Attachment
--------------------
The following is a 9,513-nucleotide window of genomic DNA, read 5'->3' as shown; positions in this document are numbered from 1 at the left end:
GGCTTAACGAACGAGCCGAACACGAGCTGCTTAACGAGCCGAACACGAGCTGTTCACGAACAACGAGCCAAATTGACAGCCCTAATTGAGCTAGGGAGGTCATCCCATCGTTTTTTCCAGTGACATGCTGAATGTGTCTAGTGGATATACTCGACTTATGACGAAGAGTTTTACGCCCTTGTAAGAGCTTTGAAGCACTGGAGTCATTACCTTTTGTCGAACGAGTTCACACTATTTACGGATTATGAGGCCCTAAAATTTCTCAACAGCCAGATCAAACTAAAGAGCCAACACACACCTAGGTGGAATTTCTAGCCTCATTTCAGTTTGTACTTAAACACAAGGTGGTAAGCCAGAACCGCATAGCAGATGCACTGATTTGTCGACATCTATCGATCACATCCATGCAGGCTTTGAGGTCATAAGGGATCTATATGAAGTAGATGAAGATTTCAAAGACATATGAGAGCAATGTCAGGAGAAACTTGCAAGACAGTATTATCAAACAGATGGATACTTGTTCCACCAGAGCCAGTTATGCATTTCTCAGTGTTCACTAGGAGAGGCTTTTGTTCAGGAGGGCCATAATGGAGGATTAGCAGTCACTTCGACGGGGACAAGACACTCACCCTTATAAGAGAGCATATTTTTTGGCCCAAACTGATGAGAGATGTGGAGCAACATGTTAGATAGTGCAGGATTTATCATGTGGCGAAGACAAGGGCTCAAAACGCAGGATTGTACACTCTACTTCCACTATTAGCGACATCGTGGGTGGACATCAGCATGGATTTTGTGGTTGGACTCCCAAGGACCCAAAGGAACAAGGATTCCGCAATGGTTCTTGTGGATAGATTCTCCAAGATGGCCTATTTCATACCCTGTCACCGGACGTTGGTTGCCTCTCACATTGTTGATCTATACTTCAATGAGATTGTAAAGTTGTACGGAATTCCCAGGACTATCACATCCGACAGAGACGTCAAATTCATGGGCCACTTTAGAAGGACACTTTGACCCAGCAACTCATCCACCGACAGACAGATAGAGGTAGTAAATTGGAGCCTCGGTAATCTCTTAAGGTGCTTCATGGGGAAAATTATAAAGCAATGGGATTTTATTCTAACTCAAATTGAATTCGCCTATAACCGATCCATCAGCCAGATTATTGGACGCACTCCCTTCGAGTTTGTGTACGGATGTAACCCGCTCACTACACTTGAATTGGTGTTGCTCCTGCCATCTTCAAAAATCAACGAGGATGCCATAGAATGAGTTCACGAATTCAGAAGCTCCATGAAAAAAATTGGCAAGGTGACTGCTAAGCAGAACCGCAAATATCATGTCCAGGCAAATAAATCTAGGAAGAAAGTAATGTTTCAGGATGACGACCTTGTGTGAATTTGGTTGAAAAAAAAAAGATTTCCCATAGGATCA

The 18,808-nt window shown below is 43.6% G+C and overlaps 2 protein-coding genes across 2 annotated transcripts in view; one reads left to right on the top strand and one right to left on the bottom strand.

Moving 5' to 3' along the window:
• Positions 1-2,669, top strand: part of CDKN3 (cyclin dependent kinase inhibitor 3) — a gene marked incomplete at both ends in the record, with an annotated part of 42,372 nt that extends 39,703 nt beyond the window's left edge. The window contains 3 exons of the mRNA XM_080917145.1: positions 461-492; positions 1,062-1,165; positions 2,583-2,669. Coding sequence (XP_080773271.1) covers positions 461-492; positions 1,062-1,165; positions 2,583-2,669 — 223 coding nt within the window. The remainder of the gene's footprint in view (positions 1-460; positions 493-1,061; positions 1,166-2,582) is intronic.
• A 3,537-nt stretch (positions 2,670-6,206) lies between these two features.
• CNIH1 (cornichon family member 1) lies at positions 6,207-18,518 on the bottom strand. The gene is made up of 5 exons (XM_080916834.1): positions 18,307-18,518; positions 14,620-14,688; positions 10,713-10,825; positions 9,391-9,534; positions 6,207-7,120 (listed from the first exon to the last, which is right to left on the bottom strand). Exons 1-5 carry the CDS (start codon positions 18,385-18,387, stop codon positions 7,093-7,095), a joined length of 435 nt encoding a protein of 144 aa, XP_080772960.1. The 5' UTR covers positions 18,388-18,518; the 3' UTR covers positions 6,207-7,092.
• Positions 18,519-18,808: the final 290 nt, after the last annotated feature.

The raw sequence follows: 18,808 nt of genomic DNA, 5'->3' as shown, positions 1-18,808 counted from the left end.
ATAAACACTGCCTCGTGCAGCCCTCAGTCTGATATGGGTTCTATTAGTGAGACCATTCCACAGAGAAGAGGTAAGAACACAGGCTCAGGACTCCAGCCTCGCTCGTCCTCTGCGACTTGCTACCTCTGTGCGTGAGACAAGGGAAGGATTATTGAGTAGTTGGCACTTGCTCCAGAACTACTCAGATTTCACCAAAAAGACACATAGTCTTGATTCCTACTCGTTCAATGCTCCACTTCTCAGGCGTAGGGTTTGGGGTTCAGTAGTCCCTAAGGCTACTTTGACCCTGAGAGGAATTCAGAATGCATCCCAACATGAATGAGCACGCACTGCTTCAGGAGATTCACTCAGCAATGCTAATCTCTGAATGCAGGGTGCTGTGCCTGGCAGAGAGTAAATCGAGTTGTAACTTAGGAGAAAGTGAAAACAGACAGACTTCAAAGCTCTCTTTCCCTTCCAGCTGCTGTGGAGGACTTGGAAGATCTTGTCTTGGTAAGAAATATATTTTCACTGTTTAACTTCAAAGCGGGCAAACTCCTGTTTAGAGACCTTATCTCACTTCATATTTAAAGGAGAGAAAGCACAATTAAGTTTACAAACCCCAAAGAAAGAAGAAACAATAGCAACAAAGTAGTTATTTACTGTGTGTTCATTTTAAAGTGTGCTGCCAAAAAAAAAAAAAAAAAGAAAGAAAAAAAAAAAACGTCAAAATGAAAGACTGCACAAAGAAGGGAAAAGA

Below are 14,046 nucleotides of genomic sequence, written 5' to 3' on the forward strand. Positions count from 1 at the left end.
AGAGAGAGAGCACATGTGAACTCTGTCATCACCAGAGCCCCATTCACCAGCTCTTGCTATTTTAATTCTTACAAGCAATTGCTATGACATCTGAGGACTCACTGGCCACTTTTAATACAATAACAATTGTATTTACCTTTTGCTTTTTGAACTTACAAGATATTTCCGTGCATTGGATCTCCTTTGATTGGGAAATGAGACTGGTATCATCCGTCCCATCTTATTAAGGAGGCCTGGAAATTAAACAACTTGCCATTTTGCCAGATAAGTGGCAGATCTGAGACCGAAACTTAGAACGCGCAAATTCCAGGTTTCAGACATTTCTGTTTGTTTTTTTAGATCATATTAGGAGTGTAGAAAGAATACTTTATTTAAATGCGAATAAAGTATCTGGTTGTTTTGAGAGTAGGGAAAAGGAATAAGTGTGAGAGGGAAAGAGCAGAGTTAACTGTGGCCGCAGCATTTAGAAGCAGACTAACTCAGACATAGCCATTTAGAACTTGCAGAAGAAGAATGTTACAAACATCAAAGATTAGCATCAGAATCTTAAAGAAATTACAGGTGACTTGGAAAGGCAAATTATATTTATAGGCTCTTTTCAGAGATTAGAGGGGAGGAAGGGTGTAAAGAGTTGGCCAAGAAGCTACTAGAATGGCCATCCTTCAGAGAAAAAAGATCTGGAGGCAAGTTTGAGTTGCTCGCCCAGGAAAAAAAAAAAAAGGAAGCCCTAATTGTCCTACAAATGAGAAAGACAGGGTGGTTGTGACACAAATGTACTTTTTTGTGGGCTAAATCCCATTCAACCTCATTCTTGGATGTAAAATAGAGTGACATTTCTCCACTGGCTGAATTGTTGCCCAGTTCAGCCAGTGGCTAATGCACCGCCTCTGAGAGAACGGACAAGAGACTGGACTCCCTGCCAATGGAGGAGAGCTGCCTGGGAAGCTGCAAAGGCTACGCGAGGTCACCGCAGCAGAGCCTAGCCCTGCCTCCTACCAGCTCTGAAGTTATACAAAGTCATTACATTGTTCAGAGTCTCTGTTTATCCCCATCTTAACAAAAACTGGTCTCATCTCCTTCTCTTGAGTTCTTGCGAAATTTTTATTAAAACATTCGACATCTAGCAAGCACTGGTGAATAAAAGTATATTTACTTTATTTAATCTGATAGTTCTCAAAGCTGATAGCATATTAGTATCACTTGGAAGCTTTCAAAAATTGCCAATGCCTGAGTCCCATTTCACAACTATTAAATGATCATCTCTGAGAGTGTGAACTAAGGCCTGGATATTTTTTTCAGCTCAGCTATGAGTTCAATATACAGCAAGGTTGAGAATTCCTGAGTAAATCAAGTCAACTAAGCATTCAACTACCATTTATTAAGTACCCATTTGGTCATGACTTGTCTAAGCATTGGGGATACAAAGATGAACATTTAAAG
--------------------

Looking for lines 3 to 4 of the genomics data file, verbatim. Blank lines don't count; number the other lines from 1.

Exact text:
The 18,808-nt window shown below is 43.6% G+C and overlaps 2 protein-coding genes across 2 annotated transcripts in view; one reads left to right on the top strand and one right to left on the bottom strand.

Moving 5' to 3' along the window: